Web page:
For regular summation methods, whenever the series involved on the right-hand-side are convergent and their sums have a finite limit, that limit is the same for all factors of convergence  (this is left as an exercise for the reader)  and can thus be used as a definition of the sum of the series on the left-hand-side if it happens to be divergent.  What the semi-continuity of a summation method ultimately states is that the above equation also holds when sums of divergent series are involved on the right-hand-side...


(2012-08-03)   Summation as a covector  (i.e., a continuous linear form).
(In infinitely many dimensions, linear forms could be discontinuous.)

The  formal series  (irrespective of their convergences)  form a  sequence space.  Using Dirac's notation, a formal series can be described as a  ket :

Sn  an   =   Sn  an | n >   =   | y >

continuous  and  linear  summation method is a  bra  < s |   Such a  bra  is a member of the  continuous dual  of the aforementioned sequence space  (the  algebraic dual  consisting of  all  linear forms is much larger, by the Axiom of Choice).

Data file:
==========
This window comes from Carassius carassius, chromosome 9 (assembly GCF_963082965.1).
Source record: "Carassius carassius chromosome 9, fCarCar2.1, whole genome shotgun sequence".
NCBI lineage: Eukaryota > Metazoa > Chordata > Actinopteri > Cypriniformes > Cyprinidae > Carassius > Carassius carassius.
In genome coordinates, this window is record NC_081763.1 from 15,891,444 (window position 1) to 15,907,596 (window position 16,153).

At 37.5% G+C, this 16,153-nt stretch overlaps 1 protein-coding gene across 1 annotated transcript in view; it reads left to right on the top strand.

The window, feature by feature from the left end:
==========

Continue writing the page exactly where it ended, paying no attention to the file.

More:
Formally,  a  regular summation can only be equal to the following  bra :

s |   =   Sn  < n |

However, that expression is of no practical value, unlike some of the following methods which describe  < s | better.

Let's define the  (non-invertible)  shift  operator  Û  via:

Û | n >   =   | n+1 >

If  < s |  is stable, we have:   < s | y >   =   < s | Û | y >


 Louis Augustin Cauchy 
 1789-1857 (2012-08-10)   Summation by Convergence